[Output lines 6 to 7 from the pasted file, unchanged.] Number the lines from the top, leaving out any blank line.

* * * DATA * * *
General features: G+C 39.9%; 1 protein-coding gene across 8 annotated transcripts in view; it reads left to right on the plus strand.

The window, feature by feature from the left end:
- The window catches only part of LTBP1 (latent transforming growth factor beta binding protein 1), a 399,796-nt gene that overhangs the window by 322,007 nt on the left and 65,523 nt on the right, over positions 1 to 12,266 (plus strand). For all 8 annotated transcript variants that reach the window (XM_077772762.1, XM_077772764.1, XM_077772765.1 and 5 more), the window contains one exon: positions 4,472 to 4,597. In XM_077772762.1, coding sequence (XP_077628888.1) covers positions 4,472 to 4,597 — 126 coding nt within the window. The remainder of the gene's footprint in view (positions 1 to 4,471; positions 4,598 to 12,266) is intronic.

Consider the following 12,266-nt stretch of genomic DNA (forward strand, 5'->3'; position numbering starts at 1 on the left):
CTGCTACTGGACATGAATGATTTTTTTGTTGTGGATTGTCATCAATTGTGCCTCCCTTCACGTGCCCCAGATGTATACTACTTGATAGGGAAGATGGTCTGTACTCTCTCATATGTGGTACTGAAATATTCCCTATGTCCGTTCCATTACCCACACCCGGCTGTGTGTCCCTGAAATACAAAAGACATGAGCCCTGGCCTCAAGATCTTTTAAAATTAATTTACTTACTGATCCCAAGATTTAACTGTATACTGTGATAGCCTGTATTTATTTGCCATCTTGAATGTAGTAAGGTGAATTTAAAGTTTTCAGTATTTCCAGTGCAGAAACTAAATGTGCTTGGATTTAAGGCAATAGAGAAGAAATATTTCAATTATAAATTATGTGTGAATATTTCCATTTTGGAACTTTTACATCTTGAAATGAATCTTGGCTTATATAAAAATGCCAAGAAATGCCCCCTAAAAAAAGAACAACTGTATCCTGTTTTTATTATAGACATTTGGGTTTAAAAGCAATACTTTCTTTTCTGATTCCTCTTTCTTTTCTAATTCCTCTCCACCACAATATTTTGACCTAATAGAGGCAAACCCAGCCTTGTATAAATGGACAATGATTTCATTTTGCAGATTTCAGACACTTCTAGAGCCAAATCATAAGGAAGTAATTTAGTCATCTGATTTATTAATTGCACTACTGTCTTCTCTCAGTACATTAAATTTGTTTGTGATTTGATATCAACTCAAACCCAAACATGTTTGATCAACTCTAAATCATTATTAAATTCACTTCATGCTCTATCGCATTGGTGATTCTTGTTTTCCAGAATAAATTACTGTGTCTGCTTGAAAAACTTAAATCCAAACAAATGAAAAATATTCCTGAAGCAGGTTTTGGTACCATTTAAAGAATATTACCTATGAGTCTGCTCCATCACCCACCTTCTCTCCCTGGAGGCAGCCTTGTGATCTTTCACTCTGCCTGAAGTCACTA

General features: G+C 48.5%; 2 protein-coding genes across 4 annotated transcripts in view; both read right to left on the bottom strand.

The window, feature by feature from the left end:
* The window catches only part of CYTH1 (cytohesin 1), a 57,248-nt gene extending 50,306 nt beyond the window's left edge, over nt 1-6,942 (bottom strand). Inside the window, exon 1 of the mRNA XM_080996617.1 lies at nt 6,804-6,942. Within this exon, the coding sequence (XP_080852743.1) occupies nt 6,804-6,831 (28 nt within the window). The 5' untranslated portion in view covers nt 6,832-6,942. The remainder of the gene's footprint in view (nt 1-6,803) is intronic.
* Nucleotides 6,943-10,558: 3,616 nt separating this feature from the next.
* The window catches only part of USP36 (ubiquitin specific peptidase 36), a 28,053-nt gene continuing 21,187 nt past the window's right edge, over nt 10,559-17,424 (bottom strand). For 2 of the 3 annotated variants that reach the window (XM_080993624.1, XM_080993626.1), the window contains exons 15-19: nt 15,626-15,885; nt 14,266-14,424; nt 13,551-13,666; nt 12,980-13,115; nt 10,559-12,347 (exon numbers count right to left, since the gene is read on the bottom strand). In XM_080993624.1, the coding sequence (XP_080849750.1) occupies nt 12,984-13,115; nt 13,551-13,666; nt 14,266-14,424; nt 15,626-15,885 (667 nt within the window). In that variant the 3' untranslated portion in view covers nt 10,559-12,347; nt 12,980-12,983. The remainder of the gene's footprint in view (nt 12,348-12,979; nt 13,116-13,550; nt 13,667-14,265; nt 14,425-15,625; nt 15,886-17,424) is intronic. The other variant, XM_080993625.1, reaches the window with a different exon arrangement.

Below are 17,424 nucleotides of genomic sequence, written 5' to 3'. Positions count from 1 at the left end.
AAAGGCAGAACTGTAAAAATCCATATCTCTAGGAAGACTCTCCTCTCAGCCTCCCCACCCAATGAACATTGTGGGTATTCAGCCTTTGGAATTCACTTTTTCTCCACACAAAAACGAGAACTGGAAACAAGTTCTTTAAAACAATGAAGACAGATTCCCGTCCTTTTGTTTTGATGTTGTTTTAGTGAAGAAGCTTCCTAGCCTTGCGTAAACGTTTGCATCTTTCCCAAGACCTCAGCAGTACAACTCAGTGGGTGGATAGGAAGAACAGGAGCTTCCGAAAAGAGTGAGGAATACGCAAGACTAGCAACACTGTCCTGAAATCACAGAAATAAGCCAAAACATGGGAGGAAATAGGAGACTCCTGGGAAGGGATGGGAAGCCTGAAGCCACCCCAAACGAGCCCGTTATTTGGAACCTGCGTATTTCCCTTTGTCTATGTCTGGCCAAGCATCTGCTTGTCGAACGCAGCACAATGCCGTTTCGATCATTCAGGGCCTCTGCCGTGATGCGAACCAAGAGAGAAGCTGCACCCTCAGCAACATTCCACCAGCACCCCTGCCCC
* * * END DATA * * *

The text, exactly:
General features: G+C 48.5%; 2 protein-coding genes across 4 annotated transcripts in view; both read right to left on the bottom strand.

The window, feature by feature from the left end: